Summary and Analysis
Every prince will want to be considered merciful, but mercy should not be mismanaged. Cesare Borgia, by being cruel, restored peace and order to the Romagna. No prince should mind being called cruel for keeping his subjects peaceful and loyal. Punishing a few, and thus averting disorder, is better than allowing troubles to develop that will hurt many. New rulers cannot avoid seeming cruel, because their states are insecure. Still, a prince should not be too rash or too fearful.
If you cannot be both loved and feared, then it is better to be feared than loved. Men are generally fickle, afraid of danger, and greedy. When a prince benefits them, they will do anything for the prince, but when trouble comes, they will desert the prince. People will break ties of love if it is to their advantage, but fear of punishment they will never transgress. A prince must be careful not to make himself hated, even though he is feared; to do this, he must keep his hands off his subjects' property and their women. People will sooner forget the death of a father than the loss of an inheritance. However, when a prince commands an army, he must be cruel in order to control his troops.
In conclusion, people love at their own wish, but fear at the prince's will, so a wise ruler will rely on what he can best control.
Continuing his discussion of virtues that are not virtues, Machiavelli considers mercy and cruelty. As with generosity and miserliness, he comes down on the side of the supposedly bad quality. He bases his judgment on consideration of what benefits the most people. It is no use to be merciful if by doing so, a prince allows disorder in his state to get out of control. A controlled amount of cruelty, which harms a few, can avert widespread violence and lawlessness, which harms many. Mercy that allows the majority to suffer cannot properly be called mercy. This is an extremely old idea in Western jurisprudence, and one can still hear it cited as a justification for the imposition of punishment for crimes: Failing to punish wrongdoers penalizes the innocent people who would be harmed by the criminal's future actions. As an example, Machiavelli praises Cesare Borgia's policy of subduing the lawless Romagna region, described in Chapter 8. He also criticizes the Florentine government for failing to intervene when civil war broke out in Pistoia, a Florentine possession. Though the Florentines sent Machiavelli to investigate the situation, they did nothing, and as a result, many citizens died in the fighting.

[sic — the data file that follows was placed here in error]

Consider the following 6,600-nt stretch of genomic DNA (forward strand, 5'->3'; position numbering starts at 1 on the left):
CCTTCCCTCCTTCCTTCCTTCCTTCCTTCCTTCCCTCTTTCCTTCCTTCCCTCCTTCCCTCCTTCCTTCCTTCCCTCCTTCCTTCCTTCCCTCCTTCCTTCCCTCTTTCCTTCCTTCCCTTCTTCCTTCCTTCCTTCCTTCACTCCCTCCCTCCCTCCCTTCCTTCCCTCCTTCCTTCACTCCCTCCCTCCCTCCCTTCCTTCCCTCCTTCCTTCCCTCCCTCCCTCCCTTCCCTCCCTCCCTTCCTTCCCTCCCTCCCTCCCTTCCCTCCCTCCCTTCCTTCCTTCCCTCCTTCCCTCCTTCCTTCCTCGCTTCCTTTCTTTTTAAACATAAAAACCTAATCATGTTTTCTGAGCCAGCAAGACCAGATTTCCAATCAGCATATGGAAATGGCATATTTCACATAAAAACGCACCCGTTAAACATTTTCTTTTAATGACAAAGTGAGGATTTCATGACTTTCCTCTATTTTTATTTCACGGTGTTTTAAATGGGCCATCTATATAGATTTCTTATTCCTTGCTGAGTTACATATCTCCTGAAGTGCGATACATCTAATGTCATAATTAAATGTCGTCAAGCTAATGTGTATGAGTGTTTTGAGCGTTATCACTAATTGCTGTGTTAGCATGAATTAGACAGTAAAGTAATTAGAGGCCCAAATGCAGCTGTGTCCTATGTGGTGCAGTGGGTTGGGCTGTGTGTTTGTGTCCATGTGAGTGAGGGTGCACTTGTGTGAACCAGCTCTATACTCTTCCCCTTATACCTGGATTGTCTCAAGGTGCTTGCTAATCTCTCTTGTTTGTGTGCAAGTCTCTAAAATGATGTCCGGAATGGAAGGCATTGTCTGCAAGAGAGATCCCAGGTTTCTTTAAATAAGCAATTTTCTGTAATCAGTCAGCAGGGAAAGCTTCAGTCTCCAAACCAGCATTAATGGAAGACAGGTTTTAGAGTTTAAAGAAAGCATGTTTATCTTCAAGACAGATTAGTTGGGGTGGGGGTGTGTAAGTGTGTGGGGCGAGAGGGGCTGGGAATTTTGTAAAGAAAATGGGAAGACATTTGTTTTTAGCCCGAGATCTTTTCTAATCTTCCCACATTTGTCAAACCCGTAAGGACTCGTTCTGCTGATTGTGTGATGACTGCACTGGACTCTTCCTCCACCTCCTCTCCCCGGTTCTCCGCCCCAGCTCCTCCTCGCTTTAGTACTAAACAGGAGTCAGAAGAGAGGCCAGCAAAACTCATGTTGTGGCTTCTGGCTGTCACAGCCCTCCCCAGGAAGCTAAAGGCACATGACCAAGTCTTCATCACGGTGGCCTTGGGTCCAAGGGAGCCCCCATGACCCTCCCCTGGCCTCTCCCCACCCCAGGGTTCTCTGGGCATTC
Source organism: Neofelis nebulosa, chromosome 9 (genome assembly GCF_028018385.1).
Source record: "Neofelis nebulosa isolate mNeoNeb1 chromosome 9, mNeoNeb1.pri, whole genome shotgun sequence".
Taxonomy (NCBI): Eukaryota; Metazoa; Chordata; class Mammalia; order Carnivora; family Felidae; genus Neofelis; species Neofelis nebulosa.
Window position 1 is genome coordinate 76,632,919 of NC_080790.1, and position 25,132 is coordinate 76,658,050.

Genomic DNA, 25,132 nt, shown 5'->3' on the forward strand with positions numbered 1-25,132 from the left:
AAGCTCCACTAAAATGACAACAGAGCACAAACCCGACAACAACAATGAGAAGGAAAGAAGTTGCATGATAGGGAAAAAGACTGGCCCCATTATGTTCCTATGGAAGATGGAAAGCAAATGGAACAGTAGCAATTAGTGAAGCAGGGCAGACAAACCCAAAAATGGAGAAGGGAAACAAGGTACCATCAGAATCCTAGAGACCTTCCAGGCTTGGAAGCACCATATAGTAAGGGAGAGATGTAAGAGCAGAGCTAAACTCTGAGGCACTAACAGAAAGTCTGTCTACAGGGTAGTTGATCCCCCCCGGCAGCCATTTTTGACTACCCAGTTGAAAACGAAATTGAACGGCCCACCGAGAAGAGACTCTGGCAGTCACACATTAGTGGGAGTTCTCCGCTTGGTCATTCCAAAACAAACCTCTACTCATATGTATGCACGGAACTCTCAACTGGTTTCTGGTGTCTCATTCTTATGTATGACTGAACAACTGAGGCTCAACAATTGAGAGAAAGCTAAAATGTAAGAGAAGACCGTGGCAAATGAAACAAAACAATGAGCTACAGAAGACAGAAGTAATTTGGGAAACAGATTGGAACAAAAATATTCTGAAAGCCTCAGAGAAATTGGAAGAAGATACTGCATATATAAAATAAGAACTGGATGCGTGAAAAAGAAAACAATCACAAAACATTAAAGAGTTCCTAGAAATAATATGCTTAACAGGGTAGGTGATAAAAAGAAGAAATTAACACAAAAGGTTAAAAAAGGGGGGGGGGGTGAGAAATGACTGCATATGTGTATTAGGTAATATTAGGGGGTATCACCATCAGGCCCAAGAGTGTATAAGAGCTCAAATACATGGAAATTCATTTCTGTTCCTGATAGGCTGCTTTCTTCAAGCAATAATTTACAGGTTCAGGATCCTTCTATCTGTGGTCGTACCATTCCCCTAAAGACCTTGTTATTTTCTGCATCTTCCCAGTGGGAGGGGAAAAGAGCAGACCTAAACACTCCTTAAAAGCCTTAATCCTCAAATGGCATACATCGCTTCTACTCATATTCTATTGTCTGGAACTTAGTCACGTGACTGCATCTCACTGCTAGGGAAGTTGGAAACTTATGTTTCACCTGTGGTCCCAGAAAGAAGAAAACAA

Machiavelli is careful not to advocate cruelty for cruelty's sake. As in Chapter 8, he warns the prince not to constantly injure his subjects, because this will make him hated. Instead, he must be cruel only when necessary to avoid greater wrongs. Even his assertion that the leaders of armies must be cruel is based on the maintenance of discipline, for undisciplined armies harm innocent citizens—or even the ruler himself. This philosophy leads him to the logical conclusion that if a prince has to choose between being loved and being feared, being feared is at least safer, for both the ruler and his subjects.
Machiavelli's typically dark view of human nature is on display in this chapter, as seen in his warning about those who swear they love you in good times, but then desert you in bad times. The most cynical of Machiavelli's statements in this chapter is his assertion that people are quicker to forgive the death of a loved one than the confiscation of their property—there could be no bleaker assessment of raw human selfishness. Surrounded by people like these, a prince is indeed safer if he can control them by fear, because love is so fleeting and unreliable.
Dido founder and queen of Carthage: in the Aeneid she falls in love with Aeneas and kills herself when he leaves her.
Hannibal (247-183 B.C.) Carthaginian general: crossed the Alps to invade Italy in 218. He was defeated by Scipio Africanus in 202 B.C. Fabius Maximus, more conservative in his tactics than Scipio, also fought against Hannibal.
Locri a city captured by Scipio and brutally treated by one of his commanders.